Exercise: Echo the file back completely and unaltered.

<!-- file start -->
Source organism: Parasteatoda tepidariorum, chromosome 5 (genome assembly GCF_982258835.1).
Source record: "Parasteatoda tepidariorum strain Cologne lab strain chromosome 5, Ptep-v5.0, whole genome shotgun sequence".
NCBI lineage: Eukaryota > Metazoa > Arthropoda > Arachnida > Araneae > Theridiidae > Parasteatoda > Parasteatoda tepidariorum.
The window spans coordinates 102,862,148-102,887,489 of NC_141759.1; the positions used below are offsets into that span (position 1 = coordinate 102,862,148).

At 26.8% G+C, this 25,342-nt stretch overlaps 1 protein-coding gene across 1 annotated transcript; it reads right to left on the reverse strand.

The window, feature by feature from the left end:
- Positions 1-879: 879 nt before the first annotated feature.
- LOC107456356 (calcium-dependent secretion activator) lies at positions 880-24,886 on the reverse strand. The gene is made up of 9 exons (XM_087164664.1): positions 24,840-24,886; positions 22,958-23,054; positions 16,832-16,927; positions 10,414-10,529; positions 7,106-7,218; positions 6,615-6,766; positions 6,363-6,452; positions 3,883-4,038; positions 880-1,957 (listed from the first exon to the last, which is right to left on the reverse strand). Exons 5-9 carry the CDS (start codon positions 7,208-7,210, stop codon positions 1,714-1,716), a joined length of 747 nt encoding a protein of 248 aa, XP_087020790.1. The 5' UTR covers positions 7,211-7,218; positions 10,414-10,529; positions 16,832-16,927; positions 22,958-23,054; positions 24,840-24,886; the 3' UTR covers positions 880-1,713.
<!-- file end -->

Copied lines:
Source organism: Parasteatoda tepidariorum, chromosome 5 (genome assembly GCF_982258835.1).
Source record: "Parasteatoda tepidariorum strain Cologne lab strain chromosome 5, Ptep-v5.0, whole genome shotgun sequence".
NCBI lineage: Eukaryota > Metazoa > Arthropoda > Arachnida > Araneae > Theridiidae > Parasteatoda > Parasteatoda tepidariorum.
The window spans coordinates 102,862,148-102,887,489 of NC_141759.1; the positions used below are offsets into that span (position 1 = coordinate 102,862,148).

At 26.8% G+C, this 25,342-nt stretch overlaps 1 protein-coding gene across 1 annotated transcript; it reads right to left on the reverse strand.

The window, feature by feature from the left end:
- Positions 1-879: 879 nt before the first annotated feature.
- LOC107456356 (calcium-dependent secretion activator) lies at positions 880-24,886 on the reverse strand. The gene is made up of 9 exons (XM_087164664.1): positions 24,840-24,886; positions 22,958-23,054; positions 16,832-16,927; positions 10,414-10,529; positions 7,106-7,218; positions 6,615-6,766; positions 6,363-6,452; positions 3,883-4,038; positions 880-1,957 (listed from the first exon to the last, which is right to left on the reverse strand). Exons 5-9 carry the CDS (start codon positions 7,208-7,210, stop codon positions 1,714-1,716), a joined length of 747 nt encoding a protein of 248 aa, XP_087020790.1. The 5' UTR covers positions 7,211-7,218; positions 10,414-10,529; positions 16,832-16,927; positions 22,958-23,054; positions 24,840-24,886; the 3' UTR covers positions 880-1,713.